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Understanding IRS Collection Due Process Hearings

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    The collection due process (CDP) hearing is a vital option for those taxpayers looking to appeal Internal Revenue Service (IRS) levy actions and liens, but most either have no idea what the CDP hearing is or do not understand what they need to do to make it work for them.

    In truth, almost every individual understands that getting a notice from the IRS can be scary — especially if it says you’ve done something wrong with your taxes or failed to pay. But, when taxpayers find themselves in a position where they will have to endure a due process hearing, the whole situation can become extremely overwhelming.

    Fortunately, it does not have to be. This guide will walk you through CDP procedures, including what they are, what the process entails, and how you can get through them as smoothly as possible.

    Tax Defense Collection Due Process

    The Basics of IRS Collections

    If taxpayers do not pay their taxes in full when they file their tax return, they will receive a bill for the amount that they will have to pay. Ultimately, this bill will start the collection process and continue until the account is satisfied or the IRS can no longer legally collect the tax, such as when the time period for collection expires.

    It is essential to realize that this unpaid balance is subject to an interest that will be compounded daily and a monthly late payment penalty. That is why it is in your best interest to pay this tax liability as soon as possible to minimize your charges.

    Irs Collection Due Process Hearing

    What to Know About IRS Collection Due Process Hearings

    A CDP hearing is a way for taxpayers to discuss alternatives to enforced collections, and allows them a way to dispute the amount owed if they had no prior opportunity to do so. Typically, the hearing can be requested by a taxpayer when they receive one of the following notices:

    The CDP hearing was introduced more than 20 years ago to protect taxpayers from the IRS overreaching. It is now done routinely, but whether you can request a CDP hearing will depend on your unique situation and the revenue officer’s actions.

    Steps In Irs Collection Due Process

    4 Steps for Navigating an IRS Collection Due Process Hearing

    Under the Internal Revenue Code Section 6320, you have a right to request a hearing before an impartial officer when the IRS either put you on notice of the IRS’s intent to file a levy against you or filed a federal tax lien against you. The following will walk you through what you need to once you receive this notice:

    Step 1: Request a CDP hearing

    Once you receive one of the above notices from the IRS, you will have approximately 30 days from the letter’s date to file a CDP hearing request. You will need to submit a Collection Due Process Request on IRS Form 12153, Request for a Collection Due Process or Equivalent Hearing, to request this hearing.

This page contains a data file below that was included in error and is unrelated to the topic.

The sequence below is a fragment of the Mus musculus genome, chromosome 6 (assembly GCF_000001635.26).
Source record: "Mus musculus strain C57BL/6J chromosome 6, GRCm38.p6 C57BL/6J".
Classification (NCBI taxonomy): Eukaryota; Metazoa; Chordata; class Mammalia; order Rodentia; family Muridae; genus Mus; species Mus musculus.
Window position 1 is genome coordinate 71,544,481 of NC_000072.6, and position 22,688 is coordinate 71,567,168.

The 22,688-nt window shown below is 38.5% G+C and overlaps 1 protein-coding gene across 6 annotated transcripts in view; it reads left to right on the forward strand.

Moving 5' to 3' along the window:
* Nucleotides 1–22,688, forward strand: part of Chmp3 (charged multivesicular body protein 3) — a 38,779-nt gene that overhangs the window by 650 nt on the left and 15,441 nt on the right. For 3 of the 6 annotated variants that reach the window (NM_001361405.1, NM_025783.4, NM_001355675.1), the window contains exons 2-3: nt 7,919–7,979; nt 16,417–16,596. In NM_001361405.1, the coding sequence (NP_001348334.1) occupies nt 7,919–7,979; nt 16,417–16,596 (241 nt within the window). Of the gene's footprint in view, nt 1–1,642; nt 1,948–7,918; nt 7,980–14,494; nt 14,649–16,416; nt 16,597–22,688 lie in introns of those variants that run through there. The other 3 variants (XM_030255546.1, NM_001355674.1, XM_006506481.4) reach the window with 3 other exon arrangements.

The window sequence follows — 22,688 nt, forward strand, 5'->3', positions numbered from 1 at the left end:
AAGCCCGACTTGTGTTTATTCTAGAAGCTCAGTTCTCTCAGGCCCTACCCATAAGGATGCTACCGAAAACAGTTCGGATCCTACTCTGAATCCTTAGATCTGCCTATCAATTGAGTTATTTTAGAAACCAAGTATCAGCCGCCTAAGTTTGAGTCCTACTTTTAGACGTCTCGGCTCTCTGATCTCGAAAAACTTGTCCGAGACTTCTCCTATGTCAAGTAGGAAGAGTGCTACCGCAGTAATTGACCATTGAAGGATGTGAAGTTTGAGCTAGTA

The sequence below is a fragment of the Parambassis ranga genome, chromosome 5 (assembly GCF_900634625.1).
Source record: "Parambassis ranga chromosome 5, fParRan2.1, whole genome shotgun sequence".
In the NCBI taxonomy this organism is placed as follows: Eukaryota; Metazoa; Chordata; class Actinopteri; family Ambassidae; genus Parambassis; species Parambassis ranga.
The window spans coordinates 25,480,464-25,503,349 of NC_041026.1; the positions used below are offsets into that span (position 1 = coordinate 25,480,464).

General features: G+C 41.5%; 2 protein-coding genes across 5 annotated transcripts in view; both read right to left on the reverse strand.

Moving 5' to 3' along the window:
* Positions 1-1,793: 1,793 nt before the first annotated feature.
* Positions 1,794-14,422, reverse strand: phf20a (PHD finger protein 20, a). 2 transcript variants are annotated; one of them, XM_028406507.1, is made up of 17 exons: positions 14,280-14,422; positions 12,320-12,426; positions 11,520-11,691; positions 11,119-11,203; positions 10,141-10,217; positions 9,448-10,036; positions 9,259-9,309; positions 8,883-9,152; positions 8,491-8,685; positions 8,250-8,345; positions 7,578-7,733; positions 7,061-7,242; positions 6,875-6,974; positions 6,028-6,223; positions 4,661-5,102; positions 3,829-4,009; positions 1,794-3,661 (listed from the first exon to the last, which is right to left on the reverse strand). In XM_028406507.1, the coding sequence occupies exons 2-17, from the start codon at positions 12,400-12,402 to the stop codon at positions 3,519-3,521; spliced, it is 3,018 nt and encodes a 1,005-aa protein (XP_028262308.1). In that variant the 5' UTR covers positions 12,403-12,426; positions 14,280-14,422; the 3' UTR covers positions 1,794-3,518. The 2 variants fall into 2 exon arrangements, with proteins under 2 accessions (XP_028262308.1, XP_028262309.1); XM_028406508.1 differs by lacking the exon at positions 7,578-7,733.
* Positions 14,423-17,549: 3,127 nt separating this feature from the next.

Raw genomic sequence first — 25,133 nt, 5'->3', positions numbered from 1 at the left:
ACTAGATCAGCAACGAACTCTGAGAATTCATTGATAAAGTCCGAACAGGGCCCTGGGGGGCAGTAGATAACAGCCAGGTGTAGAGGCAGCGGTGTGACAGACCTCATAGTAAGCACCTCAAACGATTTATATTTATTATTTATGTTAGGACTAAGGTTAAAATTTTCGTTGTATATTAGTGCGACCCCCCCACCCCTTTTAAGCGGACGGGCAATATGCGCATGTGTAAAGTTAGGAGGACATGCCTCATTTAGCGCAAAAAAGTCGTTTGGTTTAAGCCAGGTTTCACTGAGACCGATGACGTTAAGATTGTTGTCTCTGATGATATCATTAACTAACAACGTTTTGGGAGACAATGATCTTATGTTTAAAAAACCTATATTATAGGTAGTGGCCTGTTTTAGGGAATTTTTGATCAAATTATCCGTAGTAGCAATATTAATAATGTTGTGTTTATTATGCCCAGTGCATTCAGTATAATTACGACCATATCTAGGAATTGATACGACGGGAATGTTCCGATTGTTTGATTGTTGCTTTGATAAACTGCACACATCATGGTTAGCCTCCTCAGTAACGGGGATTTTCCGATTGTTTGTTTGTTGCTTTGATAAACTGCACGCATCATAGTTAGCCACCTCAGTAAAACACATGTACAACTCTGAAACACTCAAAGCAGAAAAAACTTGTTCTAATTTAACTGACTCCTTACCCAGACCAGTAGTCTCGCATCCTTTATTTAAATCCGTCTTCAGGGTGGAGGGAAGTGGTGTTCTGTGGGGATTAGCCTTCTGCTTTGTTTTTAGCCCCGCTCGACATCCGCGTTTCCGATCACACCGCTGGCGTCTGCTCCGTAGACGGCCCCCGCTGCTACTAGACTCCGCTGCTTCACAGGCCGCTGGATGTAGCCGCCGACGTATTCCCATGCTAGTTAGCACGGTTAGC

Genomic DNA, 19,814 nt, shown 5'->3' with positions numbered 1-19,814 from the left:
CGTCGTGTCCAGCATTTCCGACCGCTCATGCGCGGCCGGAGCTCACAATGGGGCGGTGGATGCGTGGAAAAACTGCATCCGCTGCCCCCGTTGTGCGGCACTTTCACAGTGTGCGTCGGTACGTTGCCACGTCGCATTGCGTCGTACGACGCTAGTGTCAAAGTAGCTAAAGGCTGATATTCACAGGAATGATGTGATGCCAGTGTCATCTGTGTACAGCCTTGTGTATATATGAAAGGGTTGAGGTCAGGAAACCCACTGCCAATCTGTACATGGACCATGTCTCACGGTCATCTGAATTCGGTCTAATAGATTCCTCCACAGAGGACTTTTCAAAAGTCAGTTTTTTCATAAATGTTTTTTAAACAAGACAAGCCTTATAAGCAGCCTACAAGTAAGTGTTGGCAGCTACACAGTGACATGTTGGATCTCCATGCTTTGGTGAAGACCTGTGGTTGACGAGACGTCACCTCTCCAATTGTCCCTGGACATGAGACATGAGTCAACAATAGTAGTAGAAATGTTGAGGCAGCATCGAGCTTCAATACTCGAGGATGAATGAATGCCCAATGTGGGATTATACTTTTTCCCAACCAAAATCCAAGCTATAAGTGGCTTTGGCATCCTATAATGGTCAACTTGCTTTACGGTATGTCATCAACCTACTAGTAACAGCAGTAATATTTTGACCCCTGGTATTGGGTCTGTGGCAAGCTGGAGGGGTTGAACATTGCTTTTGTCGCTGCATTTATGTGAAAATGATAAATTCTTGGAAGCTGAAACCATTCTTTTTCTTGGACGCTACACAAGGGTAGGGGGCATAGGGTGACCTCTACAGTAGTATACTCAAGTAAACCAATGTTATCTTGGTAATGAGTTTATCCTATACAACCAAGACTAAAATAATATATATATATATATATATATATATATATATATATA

You will need to provide your background information as well as the reasons you believe the IRS should not pursue a lien or a notice of intent to levy against you.

    Step 2: Wait for the hearing

    As you are waiting for the CDP hearing, the IRS will suspend their collection efforts during this period of time.

    Step 3: Go through the hearing

    This CDP hearing is usually conducted by a Settlement Officer who has not previously been involved in your case. This hearing will likely focus on whether there are other collection methods available under the circumstances.

    Step 4: Obtain your ruling

    The outcome of the CDP hearing will appear in the Notice of Determination, which will be prepared by the appeals officer. This Notice will confirm that all the procedural requirements are met in your case and will also decide the merits of any issues asserted by you.

    If you were able to reach an agreement on any relief, this Notice will provide the agreement’s conditions. If there is an adverse ruling, then you will have 30 days to appeal the findings with the Tax Court.

    These hearings can provide taxpayers with numerous benefits. However, to decide if it is the right option, taxpayers need to consider multiple factors and speak to tax defense professionals that can walk them through this challenging situation.

    Irs Notice Of Deficiency

    Common Collection Due Process Pitfalls

    The CDP hearing may seem relatively straightforward, but there are still common issues that people may run into during the proceedings, including:
    If you decide to fight the IRS through the CDP hearing, it may seem like a monumental undertaking. But it does not have to be, especially when you contact the experts.
    Agreement With The Irs Concept

    Get Legal Help Taking on the Collection Due Process Hearing

    Figuring out the best tax relief for your specific circumstances can be rather complicated, especially if you are considering a collection due process hearing. Contacting Silver Tax Group means you can get the legal help you need to get through this challenging ordeal.

    Our experienced tax professionals are standing by to discuss any CDP hearing questions you may have and help you figure out your next steps. Give us a call to get started today.

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